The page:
Saturday, 3 June 2017

More representative sport for Cornwall?

My article in the most recent edition of the Cornish Guardian took its start from the “county championship final.” It was as follows:

Along with many other Cornish people, my wife and I were away from Cornwall last weekend. We made the trek to Twickenham to watch rugby’s “county championship” final between Cornwall and Lancashire.

Having won the title in 2015 and 2016, the Cornish boys sadly fell at the final hurdle on this occasion. But throughout the whole of this latest campaign, the players were truly magnificent and played their hearts out. The 45-28 victory over Hertfordshire in front of 3,500 people at the Recreation Ground in Camborne – which secured this latest final appearance – will certainly live long in my memory.

It was great to see a large amount of black and gold on display at “Rugby HQ” – a wonderful display of Cornishness. It was also heartening to be part of such a good-natured contingent from the Duchy, making a massive amount of noise and taking over the “Line Out Bar” for a raucous sing-song lead by our very own Betty Stogs.

The team in black and gold has always been an important part of our Cornish identity, but there have been some recent reports – quoting senior figures at the RFU – that question the value and very existence of the championship.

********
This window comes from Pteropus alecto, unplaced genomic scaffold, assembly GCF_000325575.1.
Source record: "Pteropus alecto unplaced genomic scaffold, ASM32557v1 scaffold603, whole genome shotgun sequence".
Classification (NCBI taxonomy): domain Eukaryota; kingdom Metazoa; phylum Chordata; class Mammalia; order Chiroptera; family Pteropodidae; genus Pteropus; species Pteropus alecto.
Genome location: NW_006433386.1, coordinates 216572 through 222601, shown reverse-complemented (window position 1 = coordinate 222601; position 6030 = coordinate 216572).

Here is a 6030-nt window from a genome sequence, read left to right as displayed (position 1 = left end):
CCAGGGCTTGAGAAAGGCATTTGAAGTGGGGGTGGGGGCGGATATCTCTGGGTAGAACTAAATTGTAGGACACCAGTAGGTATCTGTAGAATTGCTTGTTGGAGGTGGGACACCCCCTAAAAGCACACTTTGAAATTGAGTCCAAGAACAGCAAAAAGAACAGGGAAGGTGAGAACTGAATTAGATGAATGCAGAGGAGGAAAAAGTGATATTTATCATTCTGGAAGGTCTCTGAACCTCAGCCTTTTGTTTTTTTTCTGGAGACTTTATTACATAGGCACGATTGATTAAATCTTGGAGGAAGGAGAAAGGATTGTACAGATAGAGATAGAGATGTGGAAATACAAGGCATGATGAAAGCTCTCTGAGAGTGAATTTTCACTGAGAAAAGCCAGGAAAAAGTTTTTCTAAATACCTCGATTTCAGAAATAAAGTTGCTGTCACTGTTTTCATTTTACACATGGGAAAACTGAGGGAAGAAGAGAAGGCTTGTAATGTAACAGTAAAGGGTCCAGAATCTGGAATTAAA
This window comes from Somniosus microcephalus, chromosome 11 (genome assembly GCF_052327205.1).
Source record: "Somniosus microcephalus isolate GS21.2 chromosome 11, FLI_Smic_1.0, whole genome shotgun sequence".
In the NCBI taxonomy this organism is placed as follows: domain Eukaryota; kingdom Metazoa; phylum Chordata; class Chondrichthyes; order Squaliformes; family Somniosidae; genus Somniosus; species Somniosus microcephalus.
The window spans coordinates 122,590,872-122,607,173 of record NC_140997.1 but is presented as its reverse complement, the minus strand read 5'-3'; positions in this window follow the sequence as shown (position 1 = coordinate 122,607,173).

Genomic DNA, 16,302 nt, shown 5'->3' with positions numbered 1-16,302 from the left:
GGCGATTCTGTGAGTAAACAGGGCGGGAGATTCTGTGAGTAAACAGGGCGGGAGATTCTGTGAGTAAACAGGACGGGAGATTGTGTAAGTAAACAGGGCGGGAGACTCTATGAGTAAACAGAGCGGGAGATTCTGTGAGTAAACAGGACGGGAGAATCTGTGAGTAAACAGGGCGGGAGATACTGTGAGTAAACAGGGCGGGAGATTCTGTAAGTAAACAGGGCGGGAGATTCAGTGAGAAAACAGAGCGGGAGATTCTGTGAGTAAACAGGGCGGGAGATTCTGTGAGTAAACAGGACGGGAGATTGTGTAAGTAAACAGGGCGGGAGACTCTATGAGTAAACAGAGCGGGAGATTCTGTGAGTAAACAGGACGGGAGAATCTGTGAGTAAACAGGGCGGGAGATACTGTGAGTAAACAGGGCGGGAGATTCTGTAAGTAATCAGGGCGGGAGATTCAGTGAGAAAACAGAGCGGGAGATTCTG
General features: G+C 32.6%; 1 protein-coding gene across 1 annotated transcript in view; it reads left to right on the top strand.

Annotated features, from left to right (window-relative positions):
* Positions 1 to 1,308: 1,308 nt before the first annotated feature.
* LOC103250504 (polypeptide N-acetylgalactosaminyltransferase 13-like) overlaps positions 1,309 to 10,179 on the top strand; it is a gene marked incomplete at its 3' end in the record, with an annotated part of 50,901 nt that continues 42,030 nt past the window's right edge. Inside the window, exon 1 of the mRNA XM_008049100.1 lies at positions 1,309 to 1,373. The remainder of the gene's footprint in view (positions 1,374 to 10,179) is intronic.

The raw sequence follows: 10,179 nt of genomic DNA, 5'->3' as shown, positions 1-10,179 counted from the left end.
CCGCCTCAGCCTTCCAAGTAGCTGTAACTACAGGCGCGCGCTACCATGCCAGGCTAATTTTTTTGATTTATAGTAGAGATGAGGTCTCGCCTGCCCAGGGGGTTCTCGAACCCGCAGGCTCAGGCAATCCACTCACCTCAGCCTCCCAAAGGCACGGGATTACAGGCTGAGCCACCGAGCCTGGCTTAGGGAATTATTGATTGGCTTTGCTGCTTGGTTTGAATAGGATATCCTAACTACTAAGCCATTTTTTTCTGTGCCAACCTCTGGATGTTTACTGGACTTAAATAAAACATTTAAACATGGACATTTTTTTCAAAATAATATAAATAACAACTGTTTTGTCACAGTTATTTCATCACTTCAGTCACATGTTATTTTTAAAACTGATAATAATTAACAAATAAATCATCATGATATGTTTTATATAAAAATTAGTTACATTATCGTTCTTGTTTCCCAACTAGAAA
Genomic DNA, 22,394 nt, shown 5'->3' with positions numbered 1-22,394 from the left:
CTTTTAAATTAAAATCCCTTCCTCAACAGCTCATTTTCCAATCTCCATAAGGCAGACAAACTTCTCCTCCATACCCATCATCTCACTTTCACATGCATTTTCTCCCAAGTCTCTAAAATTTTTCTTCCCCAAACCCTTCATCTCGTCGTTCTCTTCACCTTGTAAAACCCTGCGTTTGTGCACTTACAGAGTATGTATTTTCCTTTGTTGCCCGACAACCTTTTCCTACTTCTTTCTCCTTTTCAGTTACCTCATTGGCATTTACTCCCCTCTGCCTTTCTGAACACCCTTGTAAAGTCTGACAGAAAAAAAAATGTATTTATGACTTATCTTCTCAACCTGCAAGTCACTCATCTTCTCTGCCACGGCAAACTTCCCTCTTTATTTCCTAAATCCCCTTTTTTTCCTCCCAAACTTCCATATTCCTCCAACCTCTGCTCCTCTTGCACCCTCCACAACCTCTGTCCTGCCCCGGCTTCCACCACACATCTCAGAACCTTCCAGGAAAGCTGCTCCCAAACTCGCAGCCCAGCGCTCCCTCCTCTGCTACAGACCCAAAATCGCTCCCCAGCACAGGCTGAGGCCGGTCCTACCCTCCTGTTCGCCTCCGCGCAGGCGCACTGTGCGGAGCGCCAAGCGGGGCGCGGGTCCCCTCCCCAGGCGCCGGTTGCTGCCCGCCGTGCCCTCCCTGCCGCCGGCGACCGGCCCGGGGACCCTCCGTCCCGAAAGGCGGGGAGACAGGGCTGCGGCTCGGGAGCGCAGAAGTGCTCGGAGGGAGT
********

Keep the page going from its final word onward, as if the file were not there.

In years past, Cornish teams even played a number of games against other national teams, including Japan and Russia, but opportunities for representative rugby have become much more limited following the advent of professionalism in the sport.

And I think that any attempt to dismantle or undermine the present championship would be a very sad day for Cornish rugby.

In this column, I often write about our campaigns to secure greater political recognition for Cornwall and the 2014 recognition of the Cornish as a national minority and the ongoing fight to get central government to act on its obligations.

But this need not just be about politics, economic matters and culture. Why shouldn’t it also be about sport? Why shouldn’t this greater recognition for the historic nation of Cornwall also lead to more opportunities for sportspeople to play representative sport for Cornwall?

Just look at the 71 nations at the 2014 Commonwealth Games in Glasgow. As well as contingents from Scotland and Wales, there were also teams from other parts of the British Isles such as Guernsey, Jersey and the Isle of Man – all with populations much less than that of Cornwall!

Indeed, Cornwall was the only Celtic part of the United Kingdom without a team at the 2014 Games.

Surely it would be right for the Cornish nation to be represented at future Games, with our national team in black and gold playing in the rugby sevens competition, and our flag flying proudly alongside those of other Commonwealth countries, both large and small.

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